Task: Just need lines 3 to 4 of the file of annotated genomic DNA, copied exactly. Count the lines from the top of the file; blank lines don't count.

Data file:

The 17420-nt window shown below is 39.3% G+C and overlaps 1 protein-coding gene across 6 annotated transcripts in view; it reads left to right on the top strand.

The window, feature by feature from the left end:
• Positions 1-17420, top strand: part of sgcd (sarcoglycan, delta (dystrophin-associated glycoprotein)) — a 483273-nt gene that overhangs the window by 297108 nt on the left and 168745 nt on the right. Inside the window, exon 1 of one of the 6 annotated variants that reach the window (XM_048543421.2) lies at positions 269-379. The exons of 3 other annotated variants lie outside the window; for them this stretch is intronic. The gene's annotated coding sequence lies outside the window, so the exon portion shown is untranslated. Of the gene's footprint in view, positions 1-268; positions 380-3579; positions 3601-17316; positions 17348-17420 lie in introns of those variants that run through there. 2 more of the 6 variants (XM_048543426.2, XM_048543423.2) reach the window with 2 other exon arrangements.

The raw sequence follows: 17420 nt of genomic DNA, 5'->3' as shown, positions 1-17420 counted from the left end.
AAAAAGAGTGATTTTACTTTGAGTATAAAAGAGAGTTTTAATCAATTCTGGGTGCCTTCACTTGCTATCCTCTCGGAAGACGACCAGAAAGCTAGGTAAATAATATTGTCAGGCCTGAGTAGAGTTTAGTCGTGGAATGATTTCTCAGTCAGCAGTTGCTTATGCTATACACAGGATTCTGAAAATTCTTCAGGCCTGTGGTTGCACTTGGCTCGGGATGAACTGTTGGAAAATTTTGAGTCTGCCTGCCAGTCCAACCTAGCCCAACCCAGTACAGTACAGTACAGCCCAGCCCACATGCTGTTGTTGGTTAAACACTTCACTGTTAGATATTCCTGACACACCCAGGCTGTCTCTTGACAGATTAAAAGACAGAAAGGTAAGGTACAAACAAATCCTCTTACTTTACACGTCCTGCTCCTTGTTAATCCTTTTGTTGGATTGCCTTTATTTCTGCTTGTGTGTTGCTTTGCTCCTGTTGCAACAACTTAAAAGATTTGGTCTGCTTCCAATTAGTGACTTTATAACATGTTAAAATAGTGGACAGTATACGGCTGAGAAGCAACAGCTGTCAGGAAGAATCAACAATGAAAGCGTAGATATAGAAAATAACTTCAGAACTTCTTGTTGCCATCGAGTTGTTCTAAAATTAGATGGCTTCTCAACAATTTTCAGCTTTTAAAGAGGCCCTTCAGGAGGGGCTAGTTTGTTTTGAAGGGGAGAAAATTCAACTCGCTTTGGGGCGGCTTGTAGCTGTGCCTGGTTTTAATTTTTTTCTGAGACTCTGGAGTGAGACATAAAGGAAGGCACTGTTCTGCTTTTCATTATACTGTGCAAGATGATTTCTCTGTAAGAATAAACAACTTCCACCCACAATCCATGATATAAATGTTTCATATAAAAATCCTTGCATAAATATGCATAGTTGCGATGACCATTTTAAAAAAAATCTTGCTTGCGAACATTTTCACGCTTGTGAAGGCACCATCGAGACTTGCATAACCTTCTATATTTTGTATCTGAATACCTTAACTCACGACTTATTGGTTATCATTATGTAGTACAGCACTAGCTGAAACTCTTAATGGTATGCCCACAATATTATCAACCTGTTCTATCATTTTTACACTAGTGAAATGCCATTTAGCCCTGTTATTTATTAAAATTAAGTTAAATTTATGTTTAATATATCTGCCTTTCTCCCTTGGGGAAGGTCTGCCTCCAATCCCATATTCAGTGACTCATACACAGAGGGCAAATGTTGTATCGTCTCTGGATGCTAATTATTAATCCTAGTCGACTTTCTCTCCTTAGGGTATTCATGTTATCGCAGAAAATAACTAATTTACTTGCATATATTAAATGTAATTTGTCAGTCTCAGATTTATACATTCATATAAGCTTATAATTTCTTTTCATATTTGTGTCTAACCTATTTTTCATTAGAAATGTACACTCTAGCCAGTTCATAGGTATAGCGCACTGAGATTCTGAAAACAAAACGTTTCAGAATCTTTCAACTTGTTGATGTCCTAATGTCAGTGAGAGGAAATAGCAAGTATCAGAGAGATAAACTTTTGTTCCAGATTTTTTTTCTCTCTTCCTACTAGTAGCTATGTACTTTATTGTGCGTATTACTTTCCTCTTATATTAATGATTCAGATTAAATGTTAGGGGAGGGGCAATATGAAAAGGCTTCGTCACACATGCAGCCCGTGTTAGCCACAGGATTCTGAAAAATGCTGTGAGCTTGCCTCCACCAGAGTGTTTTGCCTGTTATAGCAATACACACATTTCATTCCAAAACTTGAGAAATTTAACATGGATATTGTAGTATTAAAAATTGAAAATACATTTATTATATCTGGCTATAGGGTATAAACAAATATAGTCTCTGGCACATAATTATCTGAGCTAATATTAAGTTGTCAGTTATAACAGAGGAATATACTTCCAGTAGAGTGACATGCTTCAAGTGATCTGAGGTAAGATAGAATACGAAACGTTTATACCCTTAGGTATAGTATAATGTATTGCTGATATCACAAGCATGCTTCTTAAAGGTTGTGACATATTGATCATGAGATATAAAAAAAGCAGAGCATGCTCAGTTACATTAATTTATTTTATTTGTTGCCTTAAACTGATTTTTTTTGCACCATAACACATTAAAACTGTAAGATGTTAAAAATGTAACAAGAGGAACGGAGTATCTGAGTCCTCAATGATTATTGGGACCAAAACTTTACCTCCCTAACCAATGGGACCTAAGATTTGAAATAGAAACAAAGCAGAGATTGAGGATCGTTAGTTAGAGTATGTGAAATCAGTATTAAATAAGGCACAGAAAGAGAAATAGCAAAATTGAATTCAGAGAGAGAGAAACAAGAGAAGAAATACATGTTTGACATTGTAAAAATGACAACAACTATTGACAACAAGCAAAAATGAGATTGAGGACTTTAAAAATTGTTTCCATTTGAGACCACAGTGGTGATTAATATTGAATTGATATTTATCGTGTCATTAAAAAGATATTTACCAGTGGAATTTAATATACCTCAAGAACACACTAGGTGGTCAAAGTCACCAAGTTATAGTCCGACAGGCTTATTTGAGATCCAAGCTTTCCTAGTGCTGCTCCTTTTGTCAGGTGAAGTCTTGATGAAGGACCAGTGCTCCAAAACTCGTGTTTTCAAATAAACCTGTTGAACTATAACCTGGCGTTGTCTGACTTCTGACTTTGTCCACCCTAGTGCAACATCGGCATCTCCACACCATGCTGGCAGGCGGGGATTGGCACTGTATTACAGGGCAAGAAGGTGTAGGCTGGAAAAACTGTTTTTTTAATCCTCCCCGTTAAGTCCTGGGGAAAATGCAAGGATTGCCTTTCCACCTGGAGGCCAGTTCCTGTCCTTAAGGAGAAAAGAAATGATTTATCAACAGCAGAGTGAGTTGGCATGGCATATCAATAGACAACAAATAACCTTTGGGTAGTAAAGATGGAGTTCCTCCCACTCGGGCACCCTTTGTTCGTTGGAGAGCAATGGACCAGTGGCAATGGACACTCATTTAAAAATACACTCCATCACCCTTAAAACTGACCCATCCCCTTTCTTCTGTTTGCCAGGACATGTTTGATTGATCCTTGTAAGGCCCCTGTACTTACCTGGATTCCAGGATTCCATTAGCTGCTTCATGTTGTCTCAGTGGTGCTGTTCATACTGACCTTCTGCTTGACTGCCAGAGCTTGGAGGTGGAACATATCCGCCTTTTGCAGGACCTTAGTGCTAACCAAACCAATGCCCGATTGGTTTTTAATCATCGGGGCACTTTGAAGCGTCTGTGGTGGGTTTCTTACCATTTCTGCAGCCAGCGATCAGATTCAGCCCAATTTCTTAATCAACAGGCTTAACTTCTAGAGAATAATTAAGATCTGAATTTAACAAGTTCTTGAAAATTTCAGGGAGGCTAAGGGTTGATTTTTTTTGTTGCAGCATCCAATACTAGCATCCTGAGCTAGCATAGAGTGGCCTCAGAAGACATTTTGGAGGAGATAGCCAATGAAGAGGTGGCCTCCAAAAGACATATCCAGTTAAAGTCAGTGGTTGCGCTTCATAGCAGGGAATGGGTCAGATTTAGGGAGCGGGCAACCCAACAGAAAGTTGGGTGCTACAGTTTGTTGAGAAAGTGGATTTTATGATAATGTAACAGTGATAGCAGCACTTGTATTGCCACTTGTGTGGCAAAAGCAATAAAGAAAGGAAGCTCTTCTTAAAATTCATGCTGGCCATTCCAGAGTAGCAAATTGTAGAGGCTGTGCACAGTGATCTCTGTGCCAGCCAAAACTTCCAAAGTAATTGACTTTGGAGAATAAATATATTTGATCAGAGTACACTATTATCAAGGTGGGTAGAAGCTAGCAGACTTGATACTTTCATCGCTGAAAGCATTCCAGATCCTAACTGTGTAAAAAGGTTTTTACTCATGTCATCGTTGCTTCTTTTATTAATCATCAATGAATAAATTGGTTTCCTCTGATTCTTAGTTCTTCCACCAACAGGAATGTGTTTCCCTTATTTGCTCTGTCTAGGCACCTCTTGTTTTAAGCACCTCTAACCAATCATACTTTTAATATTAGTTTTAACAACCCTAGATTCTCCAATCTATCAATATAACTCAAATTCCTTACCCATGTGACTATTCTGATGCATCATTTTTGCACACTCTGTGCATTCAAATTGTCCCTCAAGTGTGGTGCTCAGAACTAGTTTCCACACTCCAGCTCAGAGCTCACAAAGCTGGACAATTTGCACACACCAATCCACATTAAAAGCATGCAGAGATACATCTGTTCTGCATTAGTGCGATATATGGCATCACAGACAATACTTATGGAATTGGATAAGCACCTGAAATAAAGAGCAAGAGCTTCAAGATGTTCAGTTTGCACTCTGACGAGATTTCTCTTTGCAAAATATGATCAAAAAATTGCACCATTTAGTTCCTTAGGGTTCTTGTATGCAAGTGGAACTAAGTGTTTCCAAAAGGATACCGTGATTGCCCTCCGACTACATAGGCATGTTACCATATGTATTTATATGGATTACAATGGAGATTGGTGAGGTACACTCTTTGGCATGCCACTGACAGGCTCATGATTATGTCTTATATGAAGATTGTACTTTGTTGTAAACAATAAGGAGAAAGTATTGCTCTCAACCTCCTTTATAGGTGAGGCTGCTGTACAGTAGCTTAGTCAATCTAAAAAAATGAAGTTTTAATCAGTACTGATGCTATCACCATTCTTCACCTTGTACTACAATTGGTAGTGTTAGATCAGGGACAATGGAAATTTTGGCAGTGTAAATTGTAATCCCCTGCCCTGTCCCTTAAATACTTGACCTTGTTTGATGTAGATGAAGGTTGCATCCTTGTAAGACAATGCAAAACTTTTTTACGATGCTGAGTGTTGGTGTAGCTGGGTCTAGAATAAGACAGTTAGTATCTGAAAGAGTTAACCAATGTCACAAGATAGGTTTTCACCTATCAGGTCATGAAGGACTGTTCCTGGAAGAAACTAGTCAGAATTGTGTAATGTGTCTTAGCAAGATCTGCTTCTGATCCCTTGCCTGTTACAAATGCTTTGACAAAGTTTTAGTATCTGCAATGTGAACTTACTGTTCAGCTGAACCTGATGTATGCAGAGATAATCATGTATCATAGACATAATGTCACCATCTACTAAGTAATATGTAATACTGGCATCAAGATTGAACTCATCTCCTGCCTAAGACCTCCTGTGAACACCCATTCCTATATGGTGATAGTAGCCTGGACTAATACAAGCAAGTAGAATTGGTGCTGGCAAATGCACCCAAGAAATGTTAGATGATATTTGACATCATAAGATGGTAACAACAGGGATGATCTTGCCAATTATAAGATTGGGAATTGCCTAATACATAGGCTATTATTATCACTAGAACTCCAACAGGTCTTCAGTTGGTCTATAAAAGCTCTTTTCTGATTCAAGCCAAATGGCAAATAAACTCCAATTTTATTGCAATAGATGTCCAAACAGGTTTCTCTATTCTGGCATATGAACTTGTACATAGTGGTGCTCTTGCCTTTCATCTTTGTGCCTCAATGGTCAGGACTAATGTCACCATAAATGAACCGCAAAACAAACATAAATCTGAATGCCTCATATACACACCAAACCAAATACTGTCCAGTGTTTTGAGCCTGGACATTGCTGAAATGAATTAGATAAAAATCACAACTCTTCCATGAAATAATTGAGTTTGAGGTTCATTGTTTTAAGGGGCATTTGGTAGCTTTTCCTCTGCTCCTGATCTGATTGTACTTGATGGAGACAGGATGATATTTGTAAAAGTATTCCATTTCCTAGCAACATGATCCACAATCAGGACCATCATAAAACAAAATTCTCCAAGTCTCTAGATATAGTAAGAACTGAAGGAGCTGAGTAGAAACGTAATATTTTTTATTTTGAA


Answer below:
• Positions 1-17420, top strand: part of sgcd (sarcoglycan, delta (dystrophin-associated glycoprotein)) — a 483273-nt gene that overhangs the window by 297108 nt on the left and 168745 nt on the right. Inside the window, exon 1 of one of the 6 annotated variants that reach the window (XM_048543421.2) lies at positions 269-379. The exons of 3 other annotated variants lie outside the window; for them this stretch is intronic. The gene's annotated coding sequence lies outside the window, so the exon portion shown is untranslated. Of the gene's footprint in view, positions 1-268; positions 380-3579; positions 3601-17316; positions 17348-17420 lie in introns of those variants that run through there. 2 more of the 6 variants (XM_048543426.2, XM_048543423.2) reach the window with 2 other exon arrangements.

The raw sequence follows: 17420 nt of genomic DNA, 5'->3' as shown, positions 1-17420 counted from the left end.